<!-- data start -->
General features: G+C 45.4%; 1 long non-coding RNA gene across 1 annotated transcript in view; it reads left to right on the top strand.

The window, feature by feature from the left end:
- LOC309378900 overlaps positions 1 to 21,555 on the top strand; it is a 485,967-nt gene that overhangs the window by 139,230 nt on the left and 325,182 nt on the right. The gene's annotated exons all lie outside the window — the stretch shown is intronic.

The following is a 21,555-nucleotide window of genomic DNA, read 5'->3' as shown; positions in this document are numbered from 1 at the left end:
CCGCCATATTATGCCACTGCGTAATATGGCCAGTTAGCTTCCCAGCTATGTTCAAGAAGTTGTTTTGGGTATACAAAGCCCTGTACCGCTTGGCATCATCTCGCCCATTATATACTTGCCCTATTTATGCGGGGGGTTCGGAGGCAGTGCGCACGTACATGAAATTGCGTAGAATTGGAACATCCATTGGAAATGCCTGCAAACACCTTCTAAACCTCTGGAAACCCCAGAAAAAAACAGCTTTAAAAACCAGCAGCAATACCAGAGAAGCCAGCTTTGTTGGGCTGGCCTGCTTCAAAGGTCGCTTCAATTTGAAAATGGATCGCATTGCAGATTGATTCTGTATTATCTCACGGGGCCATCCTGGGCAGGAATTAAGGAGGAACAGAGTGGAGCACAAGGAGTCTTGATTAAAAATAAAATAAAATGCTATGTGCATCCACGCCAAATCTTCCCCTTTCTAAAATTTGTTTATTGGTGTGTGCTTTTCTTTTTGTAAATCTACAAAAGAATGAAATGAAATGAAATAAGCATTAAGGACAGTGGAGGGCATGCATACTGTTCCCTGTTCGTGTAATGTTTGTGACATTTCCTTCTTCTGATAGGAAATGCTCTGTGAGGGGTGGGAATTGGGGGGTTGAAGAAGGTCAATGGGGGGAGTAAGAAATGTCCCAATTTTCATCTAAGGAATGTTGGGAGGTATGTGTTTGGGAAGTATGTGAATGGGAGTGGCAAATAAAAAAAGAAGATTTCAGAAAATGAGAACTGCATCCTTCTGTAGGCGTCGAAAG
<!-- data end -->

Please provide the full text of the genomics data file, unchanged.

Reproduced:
General features: G+C 45.4%; 1 long non-coding RNA gene across 1 annotated transcript in view; it reads left to right on the top strand.

The window, feature by feature from the left end:
- LOC309378900 overlaps positions 1 to 21,555 on the top strand; it is a 485,967-nt gene that overhangs the window by 139,230 nt on the left and 325,182 nt on the right. The gene's annotated exons all lie outside the window — the stretch shown is intronic.

The following is a 21,555-nucleotide window of genomic DNA, read 5'->3' as shown; positions in this document are numbered from 1 at the left end:
CCGCCATATTATGCCACTGCGTAATATGGCCAGTTAGCTTCCCAGCTATGTTCAAGAAGTTGTTTTGGGTATACAAAGCCCTGTACCGCTTGGCATCATCTCGCCCATTATATACTTGCCCTATTTATGCGGGGGGTTCGGAGGCAGTGCGCACGTACATGAAATTGCGTAGAATTGGAACATCCATTGGAAATGCCTGCAAACACCTTCTAAACCTCTGGAAACCCCAGAAAAAAACAGCTTTAAAAACCAGCAGCAATACCAGAGAAGCCAGCTTTGTTGGGCTGGCCTGCTTCAAAGGTCGCTTCAATTTGAAAATGGATCGCATTGCAGATTGATTCTGTATTATCTCACGGGGCCATCCTGGGCAGGAATTAAGGAGGAACAGAGTGGAGCACAAGGAGTCTTGATTAAAAATAAAATAAAATGCTATGTGCATCCACGCCAAATCTTCCCCTTTCTAAAATTTGTTTATTGGTGTGTGCTTTTCTTTTTGTAAATCTACAAAAGAATGAAATGAAATGAAATAAGCATTAAGGACAGTGGAGGGCATGCATACTGTTCCCTGTTCGTGTAATGTTTGTGACATTTCCTTCTTCTGATAGGAAATGCTCTGTGAGGGGTGGGAATTGGGGGGTTGAAGAAGGTCAATGGGGGGAGTAAGAAATGTCCCAATTTTCATCTAAGGAATGTTGGGAGGTATGTGTTTGGGAAGTATGTGAATGGGAGTGGCAAATAAAAAAAGAAGATTTCAGAAAATGAGAACTGCATCCTTCTGTAGGCGTCGAAAG